ICMCTF2017 Session TS2-1: Thermal, Cold, and Kinetic Sprayed Surface Coatings
Thursday, April 27, 2017 9:00 AM in Room California
Session Abstract Book
(285KB, May 5, 2020) Time Period ThM Sessions | Abstract Timeline | Topic TS Sessions | Time Periods | Topics | ICMCTF2017 Schedule
TS2-1-4 Thermally Sprayed Alumina and Ceria-doped-Alumina Coatings on AZ91 Mg Alloy
Sanjeet Kumar (ITMMEC, Indian Institute of Technology Delhi, India); Deepak Kumar, Jayant Jain (Indian Institute of Technology Delhi, India)
Present study deals with the development of ceramic based coatings for Mg alloys using thermal spray technique, where Al2O3 is doped with CeO2. Coatings characteristics and other responses were measured using microindenter, nanoindenter, scanning electron microscopy (SEM), energy dispersive spectroscopy (EDS), X-ray Diffraction (XRD) and tribometer. The tribological response is evaluated in terms of specific wear rates and coefficient of friction under lubricated reciprocating sliding condition for different loads and speeds. Ceria doped alumina coatings showed improved responses. The elastic modulus and nano-hardness of CeO2 doped alumina coating was ~13% and ~53% higher than alumina coating, respectively. Under high load and velocity conditions, ceria doped coating showed ~40% reduction in specific wear rate. Also, the results suggest that ceria doping has helped in lowering the coefficient of friction during sliding. One may attribute this to the development of a new intermetallic phase.
TS2-1-5 Langmuir−Blodgett Colloidal Assembly: Challenges and Solutions
Hua-Li Nie (Donghua University, China); Jiaxing Huang (Northwestern University, USA)
LB assembly has been routinely used in research labs for nearly a century for preparing molecular and colloidal monolayers. Volatile, water-immiscible solvents are convenient for spreading, but they have also been a “pain” in terms of colloidal stability, processability and chemical safety, making scaled up applications difficult. The use of water-miscible spreading solvents would avoid all of these problems, but it tends to lose most materials to water subphase due to intermixing, making such LB colloidal assembly ineffective and hard to standardize or reproducible.
This dilemma can be solved by electrospray spreading, in which the small volume of the microdroplets is readily depleted during initial spreading, leaving no extra solvent for mixing. As is demonstrated with several prototypical colloidal systems, electrospray allows high-yield, high-throughput spreading of colloidal materials on water surface using environmentally benign, water-miscible solvents (even water itself), which liberates this century-old technique from many constrains related to material processing and significantly expands its scope. Electrospray apparatus can be readily automated and fully integrated with existing LB systems, which should help to standardize this technique and scale it up from LB assembly to LB manufacturing.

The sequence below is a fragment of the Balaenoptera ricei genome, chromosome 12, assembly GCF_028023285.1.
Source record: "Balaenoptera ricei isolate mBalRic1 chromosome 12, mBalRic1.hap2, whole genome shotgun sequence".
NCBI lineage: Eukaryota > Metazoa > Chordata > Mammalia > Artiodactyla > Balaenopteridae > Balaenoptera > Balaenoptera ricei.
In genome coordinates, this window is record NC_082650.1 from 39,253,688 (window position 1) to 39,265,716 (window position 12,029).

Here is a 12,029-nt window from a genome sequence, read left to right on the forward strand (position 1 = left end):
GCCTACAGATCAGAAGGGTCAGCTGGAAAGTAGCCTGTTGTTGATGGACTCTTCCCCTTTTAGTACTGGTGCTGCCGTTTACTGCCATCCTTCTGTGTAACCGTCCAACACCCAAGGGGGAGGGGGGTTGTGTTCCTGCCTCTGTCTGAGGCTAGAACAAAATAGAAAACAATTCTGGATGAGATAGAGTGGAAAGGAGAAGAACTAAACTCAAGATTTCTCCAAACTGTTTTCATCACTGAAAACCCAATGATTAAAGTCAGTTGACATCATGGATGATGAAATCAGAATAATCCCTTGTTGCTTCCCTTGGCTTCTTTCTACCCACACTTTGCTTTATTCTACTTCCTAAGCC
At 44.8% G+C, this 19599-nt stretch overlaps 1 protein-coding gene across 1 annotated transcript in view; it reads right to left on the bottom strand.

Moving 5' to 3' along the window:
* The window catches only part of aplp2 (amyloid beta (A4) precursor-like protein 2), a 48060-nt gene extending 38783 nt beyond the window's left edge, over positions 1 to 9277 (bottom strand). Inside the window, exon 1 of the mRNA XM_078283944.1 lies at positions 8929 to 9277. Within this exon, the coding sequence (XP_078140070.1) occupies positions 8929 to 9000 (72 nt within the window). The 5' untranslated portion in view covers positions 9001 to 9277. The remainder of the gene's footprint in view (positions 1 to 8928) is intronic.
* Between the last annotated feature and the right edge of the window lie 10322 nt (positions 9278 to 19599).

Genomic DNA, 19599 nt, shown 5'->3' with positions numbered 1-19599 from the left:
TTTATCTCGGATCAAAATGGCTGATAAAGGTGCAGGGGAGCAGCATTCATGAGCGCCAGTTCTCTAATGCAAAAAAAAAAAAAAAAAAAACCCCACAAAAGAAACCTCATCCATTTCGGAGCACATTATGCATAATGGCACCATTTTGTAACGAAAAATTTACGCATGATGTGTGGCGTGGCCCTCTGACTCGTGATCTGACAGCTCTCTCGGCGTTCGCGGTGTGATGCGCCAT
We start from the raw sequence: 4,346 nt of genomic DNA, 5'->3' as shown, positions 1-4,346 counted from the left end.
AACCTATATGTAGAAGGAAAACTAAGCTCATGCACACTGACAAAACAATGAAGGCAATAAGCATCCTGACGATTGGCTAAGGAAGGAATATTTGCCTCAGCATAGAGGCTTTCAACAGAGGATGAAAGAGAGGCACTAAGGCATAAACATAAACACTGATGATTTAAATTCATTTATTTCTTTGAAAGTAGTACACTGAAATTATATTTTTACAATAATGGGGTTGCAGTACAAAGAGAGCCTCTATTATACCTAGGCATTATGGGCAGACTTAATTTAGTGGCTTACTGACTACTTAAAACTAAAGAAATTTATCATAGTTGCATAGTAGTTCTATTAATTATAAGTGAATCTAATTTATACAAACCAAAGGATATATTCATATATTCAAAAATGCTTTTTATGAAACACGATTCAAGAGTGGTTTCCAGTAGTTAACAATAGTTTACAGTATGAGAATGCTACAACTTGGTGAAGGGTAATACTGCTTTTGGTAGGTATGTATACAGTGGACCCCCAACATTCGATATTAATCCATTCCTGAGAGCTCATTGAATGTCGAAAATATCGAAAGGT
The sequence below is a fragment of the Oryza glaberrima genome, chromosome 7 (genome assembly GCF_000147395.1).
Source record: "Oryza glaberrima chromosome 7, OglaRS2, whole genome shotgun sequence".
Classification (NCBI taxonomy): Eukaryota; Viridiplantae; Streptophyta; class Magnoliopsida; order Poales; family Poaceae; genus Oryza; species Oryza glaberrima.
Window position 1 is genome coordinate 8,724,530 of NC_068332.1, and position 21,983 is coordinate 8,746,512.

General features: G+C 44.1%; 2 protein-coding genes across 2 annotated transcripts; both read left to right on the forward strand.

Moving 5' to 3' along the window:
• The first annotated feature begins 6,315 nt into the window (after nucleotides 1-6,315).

TS2-1-6 Mechanical Properties of Thermal Spray Coatings on Carbon-fiber-reinforced Plastic
Reinhard Kaindl (Joanneum Research, Austria); Marianne Kräuter (Graz University of Technology, Austria); Paul Angerer (Materials Center Leoben Forschung GmbH (MCL), Austria); Werner Stöger (SECAR Technology GmbH, Austria); Margarethe Traxler (BVT Beschichtungs- und Verschleißtechnik GmbH, Austria); Jürgen Lackner, Wolfgang Waldhauser (Joanneum Research, Austria)
Due to exceptional properties like high strength and low weight carbon-fiber-reinforced plastic (CFRP) replace steel and aluminum in aerospace and automotive applications. However, the stability of CFRP against mechanical wear, corrosion and thermal load is limited. Thermal spray coatings are routinely used for the protection against extensive wear and/or high temperature, e.g. in power plant turbines, aircraft engines or on pulp rolls in the paper industry. The highly complex relationship between cohesion and adhesion, mechanical properties, structure and composition of course strongly influences the functionality of the compound substrate-coating material. In this contribution, scratch test derived cohesion of thermal spray oxide coatings on CFRP materials and influences of thickness, substrate and coating system will be presented.
Yttrium-stabilized zirconia (YSZ), titanium-aluminum (TiAl) and aluminum-silicon (mullite) coatings with a thickness between 0.15 and 1.4 mm were deposited by thermal spraying on a variety of CFRP materials. Scratch tests were performed using an Anton Paar micro scratch head on cross-sectioned samples embedded in resin. The tests were done with constant loads of 4, 8, 12, 16 and 20 N, scratch length 2 mm, at a speed of 2.4 mm/min with a 100 µm Rockwell C diamond indenter. Images of the cone fracture area were taken immediately after scratching and projected cone areas in µm2 were calculated.